Toward a Bicycle Transportation Network for Newburyport

More and more residents are riding their bikes throughout the city, out to Plum Island, and to destinations in the surrounding towns. Still, some find it challenging to use their bikes for shopping trips and other types of everyday transportation. How should we think about designing a better network of bicycle routes to support everyday transportation – trips to stores, to work, to school and other destinations? Such a network would overlap with recreational cycling routes, but would be designed to make cycling an easy, safe and comfortable alternative to trips by automobile.

The blank map of Newburyport below illustrates the road network upon which the bike network would be built. It’s easy to see the main arterials that form the basis of the street network – Storey Ave, Low St, High St, Merrimac St, etc – as well as the lower-volume streets that then provide access to the neighborhoods. But this map doesn’t show which of the streets are comfortable for cycling, and where there are links or locations that are stressful and possibly dangerous for those on bicycles.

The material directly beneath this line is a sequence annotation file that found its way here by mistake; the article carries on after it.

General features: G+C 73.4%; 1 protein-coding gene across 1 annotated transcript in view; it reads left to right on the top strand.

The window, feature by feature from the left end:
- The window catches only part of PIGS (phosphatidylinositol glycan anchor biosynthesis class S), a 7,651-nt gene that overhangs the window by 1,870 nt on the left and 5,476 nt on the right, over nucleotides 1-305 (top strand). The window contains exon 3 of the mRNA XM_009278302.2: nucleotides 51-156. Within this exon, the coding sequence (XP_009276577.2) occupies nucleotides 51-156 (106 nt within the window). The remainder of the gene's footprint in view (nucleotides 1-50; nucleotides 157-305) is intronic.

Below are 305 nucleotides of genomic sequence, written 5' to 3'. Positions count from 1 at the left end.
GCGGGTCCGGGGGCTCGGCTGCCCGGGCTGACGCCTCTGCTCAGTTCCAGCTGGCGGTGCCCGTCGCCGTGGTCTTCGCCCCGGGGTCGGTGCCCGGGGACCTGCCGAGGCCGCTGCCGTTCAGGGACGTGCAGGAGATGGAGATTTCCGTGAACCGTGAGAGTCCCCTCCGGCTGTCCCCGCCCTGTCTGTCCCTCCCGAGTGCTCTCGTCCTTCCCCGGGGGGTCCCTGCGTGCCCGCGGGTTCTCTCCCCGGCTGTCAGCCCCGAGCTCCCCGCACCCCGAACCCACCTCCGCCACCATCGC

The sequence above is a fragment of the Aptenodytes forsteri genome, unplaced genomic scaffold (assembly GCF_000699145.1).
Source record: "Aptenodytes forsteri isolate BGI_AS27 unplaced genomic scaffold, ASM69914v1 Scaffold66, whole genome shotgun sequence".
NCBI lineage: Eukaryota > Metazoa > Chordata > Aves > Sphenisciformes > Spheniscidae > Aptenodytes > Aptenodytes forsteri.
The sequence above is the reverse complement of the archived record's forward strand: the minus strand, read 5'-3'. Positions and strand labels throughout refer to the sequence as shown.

The first step in designing a bicycle transportation network is to identify the places in the city where people need or want to go. These are the same places that people go to by car, and an equitable, complete transportation system would provide safe and comfortable routes to access these places by bicycle as well. The map below identifies four broad types of destinations in Newburyport:

  • Shopping/Services – Downtown ( extending to the Tannery and CVS), Storey Avenue, and the State Street/Route 1 Circle area.
  • Transportation – the MBTA Commuter Rail Station and the Storey Avenue park & ride / bus stop.
  • Schools/Community – Bresnahan Elementary School, Senior/Community Center, High School, Nock/Molin Middle School, Fuller Field, River Valley Charter School, and the Brown School/Youth Center.
  • Parks & Recreation – Maudslay State Park, Moseley Woods, Little River Trails, Cashman Park, Bartlett Mall, Waterfront Park, Joppa Park, Perkins Playground, and other smaller facilities. Although access from the mainland to Plum Island is primarily through the Town of Newbury, the beaches and Refuge are an important recreational destinations for all Newburyport residents, so the Island is included in this category. (And the same route in reverse is the way that residents of Plum Island must use to access any of the facilities on the mainland.)